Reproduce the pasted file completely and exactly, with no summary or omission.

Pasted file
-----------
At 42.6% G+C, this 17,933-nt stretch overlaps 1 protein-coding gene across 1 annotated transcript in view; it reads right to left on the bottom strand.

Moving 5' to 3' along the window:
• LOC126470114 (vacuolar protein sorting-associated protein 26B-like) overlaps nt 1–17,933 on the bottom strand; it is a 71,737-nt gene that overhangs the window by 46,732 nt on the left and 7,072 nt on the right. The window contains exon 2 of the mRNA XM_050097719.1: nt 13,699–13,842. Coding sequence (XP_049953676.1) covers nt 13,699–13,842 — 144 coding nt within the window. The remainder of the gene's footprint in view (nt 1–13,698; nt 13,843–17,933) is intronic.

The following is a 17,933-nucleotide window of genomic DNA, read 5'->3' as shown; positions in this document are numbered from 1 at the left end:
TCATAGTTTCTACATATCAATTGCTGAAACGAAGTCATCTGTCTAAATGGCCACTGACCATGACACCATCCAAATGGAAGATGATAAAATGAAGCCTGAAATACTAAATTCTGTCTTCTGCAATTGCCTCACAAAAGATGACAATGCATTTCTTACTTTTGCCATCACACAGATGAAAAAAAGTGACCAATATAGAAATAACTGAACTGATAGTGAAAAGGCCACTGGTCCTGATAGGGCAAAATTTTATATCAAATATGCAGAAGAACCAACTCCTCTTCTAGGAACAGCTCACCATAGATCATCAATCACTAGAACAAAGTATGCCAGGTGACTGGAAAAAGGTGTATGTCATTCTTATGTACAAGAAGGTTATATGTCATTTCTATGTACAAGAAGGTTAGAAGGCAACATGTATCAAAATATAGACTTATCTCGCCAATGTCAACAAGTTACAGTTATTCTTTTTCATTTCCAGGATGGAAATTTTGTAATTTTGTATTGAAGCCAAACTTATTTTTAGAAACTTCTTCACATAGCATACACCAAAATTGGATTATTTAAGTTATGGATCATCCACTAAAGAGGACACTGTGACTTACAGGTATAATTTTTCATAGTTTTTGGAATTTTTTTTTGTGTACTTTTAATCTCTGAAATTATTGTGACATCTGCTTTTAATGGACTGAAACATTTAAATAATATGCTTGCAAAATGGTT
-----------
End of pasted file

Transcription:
At 42.6% G+C, this 17,933-nt stretch overlaps 1 protein-coding gene across 1 annotated transcript in view; it reads right to left on the bottom strand.

Moving 5' to 3' along the window:
• LOC126470114 (vacuolar protein sorting-associated protein 26B-like) overlaps nt 1–17,933 on the bottom strand; it is a 71,737-nt gene that overhangs the window by 46,732 nt on the left and 7,072 nt on the right. The window contains exon 2 of the mRNA XM_050097719.1: nt 13,699–13,842. Coding sequence (XP_049953676.1) covers nt 13,699–13,842 — 144 coding nt within the window. The remainder of the gene's footprint in view (nt 1–13,698; nt 13,843–17,933) is intronic.

The following is a 17,933-nucleotide window of genomic DNA, read 5'->3' as shown; positions in this document are numbered from 1 at the left end:
TCATAGTTTCTACATATCAATTGCTGAAACGAAGTCATCTGTCTAAATGGCCACTGACCATGACACCATCCAAATGGAAGATGATAAAATGAAGCCTGAAATACTAAATTCTGTCTTCTGCAATTGCCTCACAAAAGATGACAATGCATTTCTTACTTTTGCCATCACACAGATGAAAAAAAGTGACCAATATAGAAATAACTGAACTGATAGTGAAAAGGCCACTGGTCCTGATAGGGCAAAATTTTATATCAAATATGCAGAAGAACCAACTCCTCTTCTAGGAACAGCTCACCATAGATCATCAATCACTAGAACAAAGTATGCCAGGTGACTGGAAAAAGGTGTATGTCATTCTTATGTACAAGAAGGTTATATGTCATTTCTATGTACAAGAAGGTTAGAAGGCAACATGTATCAAAATATAGACTTATCTCGCCAATGTCAACAAGTTACAGTTATTCTTTTTCATTTCCAGGATGGAAATTTTGTAATTTTGTATTGAAGCCAAACTTATTTTTAGAAACTTCTTCACATAGCATACACCAAAATTGGATTATTTAAGTTATGGATCATCCACTAAAGAGGACACTGTGACTTACAGGTATAATTTTTCATAGTTTTTGGAATTTTTTTTTGTGTACTTTTAATCTCTGAAATTATTGTGACATCTGCTTTTAATGGACTGAAACATTTAAATAATATGCTTGCAAAATGGTT